Today diabetes affects 23 million people in the United States, and experts predict that by 2020 the disease will affect more than 50 percent of Americans.
The numbers are even more staggering for the African American population. Nearly 2.8 million are thought to have diabetes and past studies have shown they are 27 percent more likely to die from complications of diabetes in comparison to their white counterparts. If left untreated, diabetes can be a debilitating disease. Complications range from vision loss to loss of circulation to the limbs, which often results in amputation.
Diabetes occurs when the body doesn’t make enough or can’t use insulin correctly. Insulin is a hormone that helps your body use sugar from food for energy or stores it for later use.
When the body can’t properly process insulin, too much sugar stays in the blood. Too much sugar in the blood can eventually lead to serious problems by damaging blood vessels and nerves. Damaged blood vessels can lead to heart disease and stroke, and also reduce blood flow to certain parts of the body causing pain and slower healing.
That is why Neighborhood Health Plan is spreading the word about the danger of diabetes and high blood pressure and wants you to know about resources available to reduce your risk.
Through local ads and working with the community to encourage Blacks and African Americans to keep blood pressure under control and make lifestyle changes, we hope to see more people leading long and healthy lives.
Underlying factors can be monitored to help control the disease and can even prevent or delay diabetes-related problems.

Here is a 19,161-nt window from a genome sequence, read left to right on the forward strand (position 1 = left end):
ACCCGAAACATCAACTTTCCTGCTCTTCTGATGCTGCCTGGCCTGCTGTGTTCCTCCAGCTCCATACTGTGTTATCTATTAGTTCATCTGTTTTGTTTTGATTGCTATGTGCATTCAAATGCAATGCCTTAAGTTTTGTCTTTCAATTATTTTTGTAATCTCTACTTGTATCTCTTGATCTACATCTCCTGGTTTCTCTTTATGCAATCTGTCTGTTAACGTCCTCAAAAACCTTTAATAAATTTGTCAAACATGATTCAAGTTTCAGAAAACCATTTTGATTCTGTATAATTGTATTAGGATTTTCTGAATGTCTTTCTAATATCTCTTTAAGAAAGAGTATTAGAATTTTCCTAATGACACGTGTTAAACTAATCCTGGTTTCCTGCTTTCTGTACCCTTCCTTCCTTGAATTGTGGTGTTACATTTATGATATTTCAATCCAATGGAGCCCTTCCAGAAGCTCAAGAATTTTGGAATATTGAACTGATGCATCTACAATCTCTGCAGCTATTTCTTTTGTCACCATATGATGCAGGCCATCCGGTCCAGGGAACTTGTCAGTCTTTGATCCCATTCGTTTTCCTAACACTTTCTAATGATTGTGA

It turns out that high blood pressure coupled with diabetes increases the risk of heart attack, stroke, and eye and kidney disease. Up to 60 percent of people with diabetes also have high blood pressure, and 40 percent of Blacks and African Americans have high blood pressure.
Many of the risk factors for diabetes overlap with those for high blood pressure including a history of diabetes in the family, being overweight, being inactive, and being of African, Hispanic, Asian, Native American or Pacific Islander heritage.
Working to reach personal blood pressure targets goes a long way in helping control other issues later. The American Diabetes Association (ADA) and the National Institutes of Health recommend a target blood pressure of less than 130/80 for people with diabetes. When blood pressure is below these levels, you will be lowering your risk for diabetes problems.
Lifestyle changes such as diet and exercise can help control your blood pressure as well as your blood glucose and cholesterol levels. Talking with your health care provider is the best way to decide which steps are right for you in better controlling your diabetes and keeping blood pressure in check.
Healthy living really starts with you. Take a moment to check your blood pressure and talk to your health care provider to see what you can do now for a healthy tomorrow.
Dr. Collins is a family practice physician at Family Health Center of Worcester, providing care for more than 12 years, and also serves as a Medical Director for Neighborhood Health Plan.